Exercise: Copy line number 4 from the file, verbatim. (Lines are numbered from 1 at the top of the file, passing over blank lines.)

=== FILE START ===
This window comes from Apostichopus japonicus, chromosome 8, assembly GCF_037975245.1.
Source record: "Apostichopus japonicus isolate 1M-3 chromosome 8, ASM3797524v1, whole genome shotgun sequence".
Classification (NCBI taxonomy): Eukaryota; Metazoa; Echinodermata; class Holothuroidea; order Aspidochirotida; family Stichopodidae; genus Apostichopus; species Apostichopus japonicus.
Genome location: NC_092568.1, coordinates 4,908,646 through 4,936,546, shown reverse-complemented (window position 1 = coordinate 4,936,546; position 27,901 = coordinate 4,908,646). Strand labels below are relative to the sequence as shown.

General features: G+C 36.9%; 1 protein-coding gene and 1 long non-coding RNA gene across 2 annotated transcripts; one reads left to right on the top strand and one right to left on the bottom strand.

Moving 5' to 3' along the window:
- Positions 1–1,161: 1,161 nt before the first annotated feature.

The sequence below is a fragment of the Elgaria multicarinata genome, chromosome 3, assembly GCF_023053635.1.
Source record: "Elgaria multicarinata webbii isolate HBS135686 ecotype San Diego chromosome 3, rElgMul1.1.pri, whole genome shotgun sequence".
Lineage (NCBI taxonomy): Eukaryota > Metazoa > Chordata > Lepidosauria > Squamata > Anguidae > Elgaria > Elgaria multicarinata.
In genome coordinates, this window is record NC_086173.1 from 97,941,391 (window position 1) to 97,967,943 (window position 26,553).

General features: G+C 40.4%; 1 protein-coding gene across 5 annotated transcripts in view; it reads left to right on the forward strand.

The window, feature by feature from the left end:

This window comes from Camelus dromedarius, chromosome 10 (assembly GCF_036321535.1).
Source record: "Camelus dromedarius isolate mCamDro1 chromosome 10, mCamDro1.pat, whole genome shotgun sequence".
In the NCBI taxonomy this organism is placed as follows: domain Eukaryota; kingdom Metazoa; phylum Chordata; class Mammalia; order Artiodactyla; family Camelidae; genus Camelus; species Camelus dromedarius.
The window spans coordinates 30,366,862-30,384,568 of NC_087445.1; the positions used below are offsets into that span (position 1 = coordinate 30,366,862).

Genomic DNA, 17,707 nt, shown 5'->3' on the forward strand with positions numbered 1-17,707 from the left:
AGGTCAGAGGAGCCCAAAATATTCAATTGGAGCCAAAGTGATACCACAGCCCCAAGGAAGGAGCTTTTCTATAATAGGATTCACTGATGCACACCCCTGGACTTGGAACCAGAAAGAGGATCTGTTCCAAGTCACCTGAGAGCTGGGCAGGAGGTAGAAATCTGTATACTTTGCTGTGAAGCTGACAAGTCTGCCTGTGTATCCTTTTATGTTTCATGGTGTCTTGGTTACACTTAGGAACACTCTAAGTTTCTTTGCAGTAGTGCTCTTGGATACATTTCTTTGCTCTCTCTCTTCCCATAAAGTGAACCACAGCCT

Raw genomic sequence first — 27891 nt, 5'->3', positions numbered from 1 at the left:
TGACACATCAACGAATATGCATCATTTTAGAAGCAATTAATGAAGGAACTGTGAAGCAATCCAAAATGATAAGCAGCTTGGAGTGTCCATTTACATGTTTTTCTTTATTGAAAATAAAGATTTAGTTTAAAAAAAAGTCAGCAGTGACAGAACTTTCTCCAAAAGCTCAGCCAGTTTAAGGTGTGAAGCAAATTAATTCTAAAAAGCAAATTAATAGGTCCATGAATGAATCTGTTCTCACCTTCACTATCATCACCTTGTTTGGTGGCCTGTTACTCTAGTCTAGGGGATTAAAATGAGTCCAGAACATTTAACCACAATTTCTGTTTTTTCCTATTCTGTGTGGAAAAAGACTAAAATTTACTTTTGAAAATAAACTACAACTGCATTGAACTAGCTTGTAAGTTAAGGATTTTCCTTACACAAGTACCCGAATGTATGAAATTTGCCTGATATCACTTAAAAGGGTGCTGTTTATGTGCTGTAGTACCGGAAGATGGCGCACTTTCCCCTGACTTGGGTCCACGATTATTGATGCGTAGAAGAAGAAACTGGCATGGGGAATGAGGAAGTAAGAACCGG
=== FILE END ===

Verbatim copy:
Genome location: NC_092568.1, coordinates 4,908,646 through 4,936,546, shown reverse-complemented (window position 1 = coordinate 4,936,546; position 27,901 = coordinate 4,908,646). Strand labels below are relative to the sequence as shown.